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Flamenco Without Frills
Miguel Peña Vargas, known as El Funi.
Arte y Pureza Flamenco Company
Tribeca Performing Arts Center, 199 Chambers Street, Tribeca
Oct. 10, 2007 (closed)
Reviewed by Jack Anderson, Oct. 12, 2007
Flamenco is music, as well as dance. That was one message of "Maestría" by the Arte y Pureza Flamenco Company of Seville. There were no fancy production numbers, no bits of showbiz glitz. This was flamenco without frills. Seven performers simply appeared to be friends assembling to dance, sing, and play the guitar. They did all that quite well and without haste, insinuating their way into theatergoers' hearts, rather than walloping the audience with socko effects.
Although many Americans expect flamenco presentations to focus on dancing, music dominated the first act of "Maestría," which began with "Dos Guitarras por Tarantas," in which Antonio Moya and Ethan Margolis, the group's director, appeared to be conversing with their guitar playing, which was usually ruminative in tone.
The show's male star, the veteran flamenco artist Miguel Peña Vargas, known as El Funi, offered two songs, "Seguiriyas" and "Soleá de Maria Peña." Wearing a blue suit with a white scarf, draped over it, he sang soulfully, snaring attention with his intense concentration, rather than with vocal tantrums; his star power transcended exhibitionism.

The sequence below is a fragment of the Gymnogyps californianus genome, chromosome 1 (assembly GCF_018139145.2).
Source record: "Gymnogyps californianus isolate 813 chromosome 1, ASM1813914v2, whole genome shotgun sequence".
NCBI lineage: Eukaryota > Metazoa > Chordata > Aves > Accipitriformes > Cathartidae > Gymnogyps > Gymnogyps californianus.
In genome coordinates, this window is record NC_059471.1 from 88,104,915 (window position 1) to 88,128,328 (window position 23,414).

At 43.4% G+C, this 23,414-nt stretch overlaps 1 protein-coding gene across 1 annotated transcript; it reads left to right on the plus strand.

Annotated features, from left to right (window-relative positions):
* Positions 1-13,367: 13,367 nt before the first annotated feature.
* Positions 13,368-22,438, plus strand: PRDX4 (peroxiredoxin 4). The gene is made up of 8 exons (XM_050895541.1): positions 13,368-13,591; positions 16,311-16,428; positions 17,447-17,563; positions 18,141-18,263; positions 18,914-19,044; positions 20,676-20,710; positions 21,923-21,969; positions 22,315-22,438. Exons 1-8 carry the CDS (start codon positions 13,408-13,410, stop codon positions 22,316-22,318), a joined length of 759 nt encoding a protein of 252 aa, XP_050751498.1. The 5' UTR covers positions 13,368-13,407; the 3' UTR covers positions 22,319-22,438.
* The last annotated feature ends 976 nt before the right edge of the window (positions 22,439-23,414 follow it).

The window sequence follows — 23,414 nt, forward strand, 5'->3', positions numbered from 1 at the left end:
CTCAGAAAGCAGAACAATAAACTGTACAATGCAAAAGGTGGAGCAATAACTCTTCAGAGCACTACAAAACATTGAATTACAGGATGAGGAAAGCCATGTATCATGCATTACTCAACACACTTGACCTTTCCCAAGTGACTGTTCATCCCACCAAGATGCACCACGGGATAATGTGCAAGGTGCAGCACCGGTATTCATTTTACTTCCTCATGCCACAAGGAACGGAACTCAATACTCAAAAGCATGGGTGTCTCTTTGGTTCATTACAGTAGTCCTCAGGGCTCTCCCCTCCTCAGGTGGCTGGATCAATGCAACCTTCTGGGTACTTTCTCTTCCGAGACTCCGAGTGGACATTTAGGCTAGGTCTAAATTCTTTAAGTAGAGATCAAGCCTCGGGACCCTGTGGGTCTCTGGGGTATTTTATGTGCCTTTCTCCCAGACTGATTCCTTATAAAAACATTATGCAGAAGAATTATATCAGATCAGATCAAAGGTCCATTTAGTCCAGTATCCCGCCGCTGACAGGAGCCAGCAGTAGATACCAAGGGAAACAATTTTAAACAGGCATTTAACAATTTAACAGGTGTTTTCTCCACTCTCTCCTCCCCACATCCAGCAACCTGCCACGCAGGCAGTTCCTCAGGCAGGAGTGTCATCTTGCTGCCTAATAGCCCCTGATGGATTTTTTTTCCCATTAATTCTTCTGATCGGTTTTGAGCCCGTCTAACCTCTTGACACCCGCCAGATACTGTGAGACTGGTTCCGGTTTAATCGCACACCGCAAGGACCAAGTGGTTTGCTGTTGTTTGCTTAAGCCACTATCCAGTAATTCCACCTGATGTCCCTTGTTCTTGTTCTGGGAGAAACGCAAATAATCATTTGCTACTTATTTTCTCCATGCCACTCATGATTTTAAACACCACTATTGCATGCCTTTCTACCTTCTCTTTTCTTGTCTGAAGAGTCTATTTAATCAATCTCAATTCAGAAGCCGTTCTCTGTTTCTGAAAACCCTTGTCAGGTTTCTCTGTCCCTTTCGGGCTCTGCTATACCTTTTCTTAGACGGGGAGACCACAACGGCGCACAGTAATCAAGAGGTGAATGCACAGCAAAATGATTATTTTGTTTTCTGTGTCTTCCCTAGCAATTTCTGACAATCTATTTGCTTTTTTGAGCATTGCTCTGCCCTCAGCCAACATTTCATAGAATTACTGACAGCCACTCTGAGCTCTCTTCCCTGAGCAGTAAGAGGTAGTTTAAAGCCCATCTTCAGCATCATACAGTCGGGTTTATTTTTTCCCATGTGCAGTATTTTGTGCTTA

Cihtli Ocampo, known as La Gallardi
The first act did have its dancing, an "Alegrías" by Cihtli Ocampo, known as La Gallardi, which began in an unhurried manner, then gradually gained power until, after letting her long train swirl around her, she shook off her shawl and raised her skirts to display crisp joyous footwork.
The second act merged music and dance. In "La Pareja por Bulerías," Fabiola Perez and Javier Heredia carried on a lively discourse during which they both sang and danced, and when they faced each other while moving and singing, the confrontation suggested a contest of wills.
"Soleá" found La Gallardi seated, listening to the musicians until their sounds inspired her to rise in bursts of steps separated by pauses as taut as her strong kicks and strides.
El Fuñi, who offered "Cantiñas de Pinini" and "Bulerías," also began by sitting among the musicians while singing. When he danced, he let arm gestures and footwork punctuate his vocal phrases, thereby uniting sound and movement.
The concluding "Fin de Fiesta" brought everyone together in songs, dances, and guitar playing.
The program's overall feeling of warmth might have been intensified if the troupe had appeared in a more intimate space than this one, a comfortable but sizable theater sometimes used by classical ballet and folkloric dance companies. And although the forest of microphones on stage did not spoil the traditional art of Arte y Pureza, it surely diluted its purity.
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